Palo Alto Weekly 20th Annual Short Story Contest
First Place Teen

How to Solve a Rubik's Cube

by Katherine Yu

About Katherine Yu

If the unusual short story that captured first place in this year's teen category leaves readers feeling they've taken a stroll through someone's mind, it's no mistake.

Author Katherine Yu calls her narrative approach the "field guide" method, and her "How to Solve a Rubik's Cube" is nothing short of a vivid journey through an encounter between person and puzzle.

For Yu, a 14-year-old Gunn High School freshman, winning the competition was a psychological trip in itself.

"I was really surprised. I didn't think the topic was that interesting. It wasn't very focused," she said.

The story took three weeks to write.

"I started with the steps for learning how to solve it. And then I made it a story over days," she said.

Yu didn't base her writing solely on her own experience with the cube.

"I watched other people try to solve it," she said. Some people thought that if they could make all the squares on one side of the cube to match, the whole puzzle would be solved.

"They'd get really surprised when it didn't work," said Yu, whose own best time at figuring out the cube is a scant two minutes.

To develop the final story, Yu added clues and scientific terminology.

Yu learned the field-guide technique this past summer, as a creative non-fiction student at the Center for Talented Youth at The John Hopkins University. She also studied chemistry.

When not writing creative non-fiction, Yu enjoys playing club soccer and the viola. Her favorite book is "Catcher in the Rye."

Might more writing be part of Yu's future career? Perhaps.

"I like so many things; it's hard to choose," she said.

But one thing she admits to seeing herself doing is science.

Mr. Rubik would be proud.

Observe God's creations locked in a picture; the solid blue sky and white clouds, and the dark green moss that grows on the wide trunks of trees. You paint a still-life of a fruit bowl; orange, lemon, and bright apple.

Then observe the cube. You conclude that it is just a matter of getting the nine pieces of the same color on one side. Complete the white face and set the cube down. You are satisfied.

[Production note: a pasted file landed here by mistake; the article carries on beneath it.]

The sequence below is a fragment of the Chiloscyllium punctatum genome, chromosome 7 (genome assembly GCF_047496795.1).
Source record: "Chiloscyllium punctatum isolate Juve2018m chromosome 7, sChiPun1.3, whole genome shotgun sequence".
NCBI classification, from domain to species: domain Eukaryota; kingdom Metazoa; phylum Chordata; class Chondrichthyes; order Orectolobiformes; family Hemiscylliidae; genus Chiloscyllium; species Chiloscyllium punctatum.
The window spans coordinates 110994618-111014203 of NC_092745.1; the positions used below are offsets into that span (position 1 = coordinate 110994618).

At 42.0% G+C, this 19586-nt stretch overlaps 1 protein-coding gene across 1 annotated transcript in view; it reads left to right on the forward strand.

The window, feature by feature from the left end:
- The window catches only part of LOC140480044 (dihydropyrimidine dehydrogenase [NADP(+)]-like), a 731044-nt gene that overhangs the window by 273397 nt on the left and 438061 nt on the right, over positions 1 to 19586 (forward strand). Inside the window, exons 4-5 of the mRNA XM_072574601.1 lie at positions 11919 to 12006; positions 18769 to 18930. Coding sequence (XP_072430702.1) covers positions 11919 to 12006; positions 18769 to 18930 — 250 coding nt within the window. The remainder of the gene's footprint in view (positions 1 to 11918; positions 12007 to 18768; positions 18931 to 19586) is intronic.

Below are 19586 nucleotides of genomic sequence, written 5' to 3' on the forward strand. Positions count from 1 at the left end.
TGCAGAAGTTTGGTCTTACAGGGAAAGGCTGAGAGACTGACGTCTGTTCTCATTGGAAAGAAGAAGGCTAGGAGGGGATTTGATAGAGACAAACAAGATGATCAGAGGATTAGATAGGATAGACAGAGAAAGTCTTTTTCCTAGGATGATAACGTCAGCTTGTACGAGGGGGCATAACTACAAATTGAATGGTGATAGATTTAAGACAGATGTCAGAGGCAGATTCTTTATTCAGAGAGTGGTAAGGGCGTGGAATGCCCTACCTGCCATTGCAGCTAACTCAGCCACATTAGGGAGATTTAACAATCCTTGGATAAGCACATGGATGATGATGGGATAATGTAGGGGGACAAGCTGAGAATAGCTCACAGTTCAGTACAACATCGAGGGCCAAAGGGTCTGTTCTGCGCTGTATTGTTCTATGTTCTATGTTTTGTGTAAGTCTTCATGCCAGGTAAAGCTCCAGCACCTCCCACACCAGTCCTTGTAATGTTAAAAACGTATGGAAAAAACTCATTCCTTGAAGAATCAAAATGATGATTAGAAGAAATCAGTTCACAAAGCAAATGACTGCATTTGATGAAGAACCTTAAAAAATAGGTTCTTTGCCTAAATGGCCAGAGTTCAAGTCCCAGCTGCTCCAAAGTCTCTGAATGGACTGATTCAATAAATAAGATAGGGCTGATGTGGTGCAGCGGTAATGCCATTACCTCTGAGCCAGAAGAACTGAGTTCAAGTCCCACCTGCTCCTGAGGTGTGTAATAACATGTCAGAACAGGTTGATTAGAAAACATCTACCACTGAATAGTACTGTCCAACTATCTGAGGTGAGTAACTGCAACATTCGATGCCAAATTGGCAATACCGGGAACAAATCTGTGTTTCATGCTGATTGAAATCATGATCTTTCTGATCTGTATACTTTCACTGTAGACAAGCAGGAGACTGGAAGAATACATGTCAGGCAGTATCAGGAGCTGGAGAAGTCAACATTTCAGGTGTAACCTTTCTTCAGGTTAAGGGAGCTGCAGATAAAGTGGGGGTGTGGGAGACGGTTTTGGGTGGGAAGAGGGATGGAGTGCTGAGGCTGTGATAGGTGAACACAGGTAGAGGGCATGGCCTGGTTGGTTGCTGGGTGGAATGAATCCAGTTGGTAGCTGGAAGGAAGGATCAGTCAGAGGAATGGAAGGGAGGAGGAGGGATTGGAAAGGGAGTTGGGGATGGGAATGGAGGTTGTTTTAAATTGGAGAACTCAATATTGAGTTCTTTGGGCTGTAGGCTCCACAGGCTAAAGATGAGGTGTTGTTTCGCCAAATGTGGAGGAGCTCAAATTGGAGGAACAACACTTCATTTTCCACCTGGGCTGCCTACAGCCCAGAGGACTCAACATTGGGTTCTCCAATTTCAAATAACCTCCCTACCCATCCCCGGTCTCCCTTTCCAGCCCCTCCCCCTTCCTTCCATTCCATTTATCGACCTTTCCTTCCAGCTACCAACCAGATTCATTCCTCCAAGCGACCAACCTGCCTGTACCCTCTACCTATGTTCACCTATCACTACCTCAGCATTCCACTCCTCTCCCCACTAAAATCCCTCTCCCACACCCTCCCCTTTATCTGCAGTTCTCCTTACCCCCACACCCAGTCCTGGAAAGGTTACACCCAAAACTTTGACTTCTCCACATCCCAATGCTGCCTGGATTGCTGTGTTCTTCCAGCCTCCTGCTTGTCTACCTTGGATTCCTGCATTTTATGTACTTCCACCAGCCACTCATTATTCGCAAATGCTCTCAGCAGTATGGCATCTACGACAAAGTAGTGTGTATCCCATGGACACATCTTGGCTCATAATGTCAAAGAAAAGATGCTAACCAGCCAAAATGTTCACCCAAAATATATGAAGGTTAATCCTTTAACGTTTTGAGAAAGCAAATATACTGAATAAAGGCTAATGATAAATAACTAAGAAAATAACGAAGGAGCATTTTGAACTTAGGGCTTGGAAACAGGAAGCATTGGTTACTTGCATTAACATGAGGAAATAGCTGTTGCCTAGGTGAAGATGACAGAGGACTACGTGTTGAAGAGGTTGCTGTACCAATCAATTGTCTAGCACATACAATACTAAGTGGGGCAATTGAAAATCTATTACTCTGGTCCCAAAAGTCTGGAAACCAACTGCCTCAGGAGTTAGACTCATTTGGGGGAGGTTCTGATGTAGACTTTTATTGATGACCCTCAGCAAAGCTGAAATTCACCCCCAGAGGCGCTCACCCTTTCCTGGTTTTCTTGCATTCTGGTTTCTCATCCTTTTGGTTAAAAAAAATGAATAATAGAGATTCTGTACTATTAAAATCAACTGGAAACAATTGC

Go out into the sphere of the world again. A cloud shifts across the sky, circling around you. Follow it with your eyes; turn your body to keep it centered in your view. It becomes a line of dark green pine trees. On the matter of fruit, set an orange on your kitchen table. Wait for sun to set and listen to the clicking of the clock. As the light in the room becomes a bright yellow, notice how the orange casts a shadow across the wood. You notice its depth. You feel the tectonic plates shifting beneath your feet.

When you come back to the cube, 125 days later, you notice that the other sides of the cube are still scrambled. So you learn the 4 basic cube formulas from a physics major and use them to solve the cube. As you drill the moves into your thumbs, your fingers become locked in motion. Complete the cube 64 times in one sitting. Find yourself somehow wanting more.

Attend chemistry class. Write in chemical formulas for the decomposition and synthesis of sodium nitrate. But find yourself asking, "Does this quiz really mean anything?"

You compose your own cube formula. You spend 3 summer months locked in your room, digging away at it--listening to the clicking of the plastic. Your best time becomes 27 seconds.

When summer's over, unlock your door and return to the lab. Experiment with that sodium nitrate solution. Explore polyatomic ions and their charges. Make sense of the equations you memorized for that quiz last semester.

Maybe you end up teaching science at a middle school. Watch your 8 students write up their own experiments. Open the classroom cabinet, the one with the jungle of Bunsen burners. Hand them out and watch the kids stare in amazement as the green ocean in a beaker quickly turns to gas. Later, you tell them about your cubing days.

Perhaps you win a Nobel Prize for mathematical group theory. If you do, find that cube again--that 1 cube that taught you to explore the world. Hold it in your hands and thank Mr. Rubik.


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